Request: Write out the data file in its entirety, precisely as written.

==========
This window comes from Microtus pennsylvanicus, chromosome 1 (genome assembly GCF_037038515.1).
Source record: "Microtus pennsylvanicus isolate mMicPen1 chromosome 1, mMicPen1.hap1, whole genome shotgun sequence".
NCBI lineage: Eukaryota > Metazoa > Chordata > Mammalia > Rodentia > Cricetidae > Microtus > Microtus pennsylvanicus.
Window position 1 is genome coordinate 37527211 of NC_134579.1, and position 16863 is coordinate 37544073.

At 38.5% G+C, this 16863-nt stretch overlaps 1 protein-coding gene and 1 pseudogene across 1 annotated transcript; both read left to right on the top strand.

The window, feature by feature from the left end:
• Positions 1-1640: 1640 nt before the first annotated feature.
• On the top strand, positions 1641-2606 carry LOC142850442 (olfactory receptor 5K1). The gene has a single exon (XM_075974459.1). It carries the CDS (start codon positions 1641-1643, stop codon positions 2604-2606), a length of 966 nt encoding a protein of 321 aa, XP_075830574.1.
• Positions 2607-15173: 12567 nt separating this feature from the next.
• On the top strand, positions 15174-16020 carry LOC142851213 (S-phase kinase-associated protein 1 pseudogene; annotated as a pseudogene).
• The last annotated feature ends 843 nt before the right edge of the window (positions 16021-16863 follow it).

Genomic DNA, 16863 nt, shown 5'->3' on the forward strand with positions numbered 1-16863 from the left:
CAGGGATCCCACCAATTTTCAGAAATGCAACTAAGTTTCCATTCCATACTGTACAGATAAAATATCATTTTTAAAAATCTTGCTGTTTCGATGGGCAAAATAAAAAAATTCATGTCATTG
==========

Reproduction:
This window comes from Microtus pennsylvanicus, chromosome 1 (genome assembly GCF_037038515.1).
Source record: "Microtus pennsylvanicus isolate mMicPen1 chromosome 1, mMicPen1.hap1, whole genome shotgun sequence".
NCBI lineage: Eukaryota > Metazoa > Chordata > Mammalia > Rodentia > Cricetidae > Microtus > Microtus pennsylvanicus.
Window position 1 is genome coordinate 37527211 of NC_134579.1, and position 16863 is coordinate 37544073.

At 38.5% G+C, this 16863-nt stretch overlaps 1 protein-coding gene and 1 pseudogene across 1 annotated transcript; both read left to right on the top strand.

The window, feature by feature from the left end:
• Positions 1-1640: 1640 nt before the first annotated feature.
• On the top strand, positions 1641-2606 carry LOC142850442 (olfactory receptor 5K1). The gene has a single exon (XM_075974459.1). It carries the CDS (start codon positions 1641-1643, stop codon positions 2604-2606), a length of 966 nt encoding a protein of 321 aa, XP_075830574.1.
• Positions 2607-15173: 12567 nt separating this feature from the next.
• On the top strand, positions 15174-16020 carry LOC142851213 (S-phase kinase-associated protein 1 pseudogene; annotated as a pseudogene).
• The last annotated feature ends 843 nt before the right edge of the window (positions 16021-16863 follow it).

Genomic DNA, 16863 nt, shown 5'->3' on the forward strand with positions numbered 1-16863 from the left:
CAGGGATCCCACCAATTTTCAGAAATGCAACTAAGTTTCCATTCCATACTGTACAGATAAAATATCATTTTTAAAAATCTTGCTGTTTCGATGGGCAAAATAAAAAAATTCATGTCATTG